: A character doesn't care if his/her underlings die, since he can easily replace them.
- Straight: General Bob callously orders soldiers into certain death.
- Exaggerated: General Bob is willing to depopulate his entire nation in order to win a single battle.
- Downplayed: General accepts some casualties, understanding that its unavoidable.
- Justified: Its either this or the End of Everything.
- General Bob is uncaring about the deaths of him men because he is The Stoic.
- General Bob's soldiers are Mecha-Mooks that can be replaced quickly and cheaply.
- Inverted: General Bob cares so much about his soldiers that he would rather lose the war than see them killed.
- General Bob starts with this attitude, but once he sees that War Is Hell he starts to care far more about his men.
- General Bob initially appears to not care when his soldiers die, but is later shown drowning his sorrows, suffering from Bad Dreams, or otherwise mourning the deaths of his men.
- Double Subverted: ... but then it turns he was just pretending to mourn them so people would stop criticizing him for being too callous.
- Parodied: General Bob sacrifices a million soldiers just to get himself a cup of coffee, and then sends a million more out because he doesn't have any cream for his coffee.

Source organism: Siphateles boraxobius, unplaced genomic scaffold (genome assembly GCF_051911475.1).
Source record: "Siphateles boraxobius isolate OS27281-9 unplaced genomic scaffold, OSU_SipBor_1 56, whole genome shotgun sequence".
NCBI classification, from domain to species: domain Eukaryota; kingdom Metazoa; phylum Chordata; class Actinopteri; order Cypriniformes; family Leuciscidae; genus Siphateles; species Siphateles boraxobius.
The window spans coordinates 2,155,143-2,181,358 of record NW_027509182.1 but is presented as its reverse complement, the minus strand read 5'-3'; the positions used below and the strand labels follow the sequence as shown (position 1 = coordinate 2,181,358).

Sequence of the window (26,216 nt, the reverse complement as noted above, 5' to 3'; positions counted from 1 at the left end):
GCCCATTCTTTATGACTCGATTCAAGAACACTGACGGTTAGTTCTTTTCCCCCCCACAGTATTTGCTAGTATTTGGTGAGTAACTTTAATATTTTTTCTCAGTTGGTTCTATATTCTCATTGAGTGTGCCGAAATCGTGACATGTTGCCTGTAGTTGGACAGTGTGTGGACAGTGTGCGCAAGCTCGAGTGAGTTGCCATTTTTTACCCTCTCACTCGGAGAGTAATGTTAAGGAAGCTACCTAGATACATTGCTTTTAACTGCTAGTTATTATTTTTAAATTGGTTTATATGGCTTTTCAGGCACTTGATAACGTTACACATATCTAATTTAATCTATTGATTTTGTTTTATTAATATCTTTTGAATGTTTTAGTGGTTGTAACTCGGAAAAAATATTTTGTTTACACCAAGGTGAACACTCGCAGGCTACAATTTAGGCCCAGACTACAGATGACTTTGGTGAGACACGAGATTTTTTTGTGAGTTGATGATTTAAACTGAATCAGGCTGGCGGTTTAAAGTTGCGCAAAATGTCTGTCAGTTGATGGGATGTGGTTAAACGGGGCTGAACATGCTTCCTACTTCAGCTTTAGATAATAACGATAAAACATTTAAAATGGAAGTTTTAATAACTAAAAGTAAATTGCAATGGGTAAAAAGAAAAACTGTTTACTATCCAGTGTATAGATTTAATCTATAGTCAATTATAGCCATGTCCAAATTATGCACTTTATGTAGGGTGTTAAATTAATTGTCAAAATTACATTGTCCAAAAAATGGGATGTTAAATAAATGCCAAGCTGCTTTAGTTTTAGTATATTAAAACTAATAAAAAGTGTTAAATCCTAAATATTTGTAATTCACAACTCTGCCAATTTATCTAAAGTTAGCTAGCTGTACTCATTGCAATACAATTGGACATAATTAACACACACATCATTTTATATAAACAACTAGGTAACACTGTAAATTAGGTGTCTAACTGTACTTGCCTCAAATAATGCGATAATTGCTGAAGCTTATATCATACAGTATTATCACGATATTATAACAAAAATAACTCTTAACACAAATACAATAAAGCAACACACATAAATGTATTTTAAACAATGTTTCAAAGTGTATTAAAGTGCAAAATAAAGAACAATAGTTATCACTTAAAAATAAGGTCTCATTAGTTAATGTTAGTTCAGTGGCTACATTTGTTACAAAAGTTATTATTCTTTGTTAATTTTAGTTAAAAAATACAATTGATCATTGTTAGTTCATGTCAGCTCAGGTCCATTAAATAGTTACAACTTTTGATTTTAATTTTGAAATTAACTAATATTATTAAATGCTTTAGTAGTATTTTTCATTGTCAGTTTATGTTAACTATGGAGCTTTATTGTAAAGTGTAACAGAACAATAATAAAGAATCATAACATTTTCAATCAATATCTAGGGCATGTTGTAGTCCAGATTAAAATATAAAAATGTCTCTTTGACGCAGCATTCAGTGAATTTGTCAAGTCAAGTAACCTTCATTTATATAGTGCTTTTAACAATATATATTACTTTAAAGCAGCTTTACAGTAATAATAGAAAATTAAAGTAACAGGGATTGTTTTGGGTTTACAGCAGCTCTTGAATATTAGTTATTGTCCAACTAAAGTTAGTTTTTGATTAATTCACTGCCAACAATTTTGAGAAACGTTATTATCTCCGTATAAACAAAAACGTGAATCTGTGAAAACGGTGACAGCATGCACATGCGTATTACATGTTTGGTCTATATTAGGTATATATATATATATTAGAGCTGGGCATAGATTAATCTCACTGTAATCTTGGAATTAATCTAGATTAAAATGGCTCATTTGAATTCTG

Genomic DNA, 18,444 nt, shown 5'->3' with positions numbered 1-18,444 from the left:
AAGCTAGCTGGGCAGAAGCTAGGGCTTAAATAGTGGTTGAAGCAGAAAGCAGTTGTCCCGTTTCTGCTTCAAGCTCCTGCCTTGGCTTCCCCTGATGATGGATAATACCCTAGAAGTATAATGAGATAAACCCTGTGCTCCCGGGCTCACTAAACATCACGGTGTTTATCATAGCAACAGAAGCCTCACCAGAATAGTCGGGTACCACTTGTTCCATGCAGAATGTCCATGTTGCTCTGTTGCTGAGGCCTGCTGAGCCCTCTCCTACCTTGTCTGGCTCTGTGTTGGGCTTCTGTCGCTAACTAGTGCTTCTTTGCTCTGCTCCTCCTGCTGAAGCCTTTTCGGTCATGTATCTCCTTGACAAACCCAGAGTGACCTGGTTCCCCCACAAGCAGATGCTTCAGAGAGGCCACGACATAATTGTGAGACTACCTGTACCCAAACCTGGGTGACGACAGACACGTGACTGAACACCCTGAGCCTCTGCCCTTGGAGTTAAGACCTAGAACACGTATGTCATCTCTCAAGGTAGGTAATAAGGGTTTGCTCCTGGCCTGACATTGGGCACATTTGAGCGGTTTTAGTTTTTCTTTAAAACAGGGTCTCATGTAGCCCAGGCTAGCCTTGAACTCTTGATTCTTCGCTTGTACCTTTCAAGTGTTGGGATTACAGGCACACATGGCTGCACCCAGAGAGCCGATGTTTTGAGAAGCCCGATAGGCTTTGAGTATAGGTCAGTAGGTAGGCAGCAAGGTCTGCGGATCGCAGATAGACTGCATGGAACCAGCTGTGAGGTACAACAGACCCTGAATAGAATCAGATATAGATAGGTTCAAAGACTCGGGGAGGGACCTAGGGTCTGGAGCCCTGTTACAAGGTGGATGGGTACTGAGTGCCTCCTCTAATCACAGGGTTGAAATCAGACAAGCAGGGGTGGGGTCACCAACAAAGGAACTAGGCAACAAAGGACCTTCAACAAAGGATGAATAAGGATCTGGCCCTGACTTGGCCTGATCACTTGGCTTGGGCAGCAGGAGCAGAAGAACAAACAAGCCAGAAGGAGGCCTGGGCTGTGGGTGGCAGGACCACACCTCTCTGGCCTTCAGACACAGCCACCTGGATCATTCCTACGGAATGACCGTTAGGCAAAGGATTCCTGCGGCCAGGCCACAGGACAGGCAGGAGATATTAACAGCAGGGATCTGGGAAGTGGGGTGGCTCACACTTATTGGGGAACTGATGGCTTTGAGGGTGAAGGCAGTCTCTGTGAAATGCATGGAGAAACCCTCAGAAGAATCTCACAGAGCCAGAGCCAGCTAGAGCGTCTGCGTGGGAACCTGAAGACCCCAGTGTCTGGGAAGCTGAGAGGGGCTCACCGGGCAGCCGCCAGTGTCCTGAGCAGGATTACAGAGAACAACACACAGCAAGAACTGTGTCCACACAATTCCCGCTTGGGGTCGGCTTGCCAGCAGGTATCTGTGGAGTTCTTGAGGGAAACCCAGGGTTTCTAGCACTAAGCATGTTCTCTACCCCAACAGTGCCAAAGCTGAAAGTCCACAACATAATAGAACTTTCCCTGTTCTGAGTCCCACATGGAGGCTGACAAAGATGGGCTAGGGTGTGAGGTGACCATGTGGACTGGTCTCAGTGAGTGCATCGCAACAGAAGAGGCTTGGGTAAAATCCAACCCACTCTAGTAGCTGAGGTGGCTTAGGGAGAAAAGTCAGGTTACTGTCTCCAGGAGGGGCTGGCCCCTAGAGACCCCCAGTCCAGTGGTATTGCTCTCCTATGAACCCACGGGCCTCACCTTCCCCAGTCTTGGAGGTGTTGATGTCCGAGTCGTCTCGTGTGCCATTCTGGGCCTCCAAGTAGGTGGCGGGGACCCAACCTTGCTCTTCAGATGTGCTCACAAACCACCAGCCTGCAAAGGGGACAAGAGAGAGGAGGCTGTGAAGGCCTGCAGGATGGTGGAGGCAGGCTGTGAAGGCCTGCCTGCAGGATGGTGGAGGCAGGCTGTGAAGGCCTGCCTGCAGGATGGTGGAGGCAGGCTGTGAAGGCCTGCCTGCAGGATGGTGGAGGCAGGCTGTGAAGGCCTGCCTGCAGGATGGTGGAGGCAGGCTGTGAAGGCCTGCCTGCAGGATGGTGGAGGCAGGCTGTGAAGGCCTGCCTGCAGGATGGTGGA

- Zig Zagged: ???
- Averted: General Bob does not treat his men as completely expendable. This may or may not necessarily entail being A Father to His Men
- Enforced: The author wants to show that War Is Hell.
- Lampshaded: "I don't care if my soldiers die; that's their job."
- An Evil Chancellor deliberately places General Bob in command of the army to kill off the soldiers loyal to the King.
- The Empire teaches its officers to see their soldiers as expendable.
- Exploited: Bob's enemies are continually encourage his men to desert, and they're only too willing to accept the offer; after all, it's not like they could be treated any worse as PO Ws than they are as soldiers.
- Defied: The Federation teaches its officers to value the lives of their troops, and to try to win with as few casualties as possible.
- Discussed: "The General really doesn't care how many of his own soldiers die, as long he gets to proclaim victory at the end of the battle."
- Conversed: ???
- General Bob's willingness to let his army take massive casualties results in his nation running out of fighting men and costing them the war.
- General Bob's callousness results in morale plummeting to rock bottom, and most of his soldiers desert or defect.
- Reconstructed: General Bob's tactics, costly though they are, are demoralizing enough to the enemy that they sue for peace, preventing the war from dragging on and killing more people on both sides.
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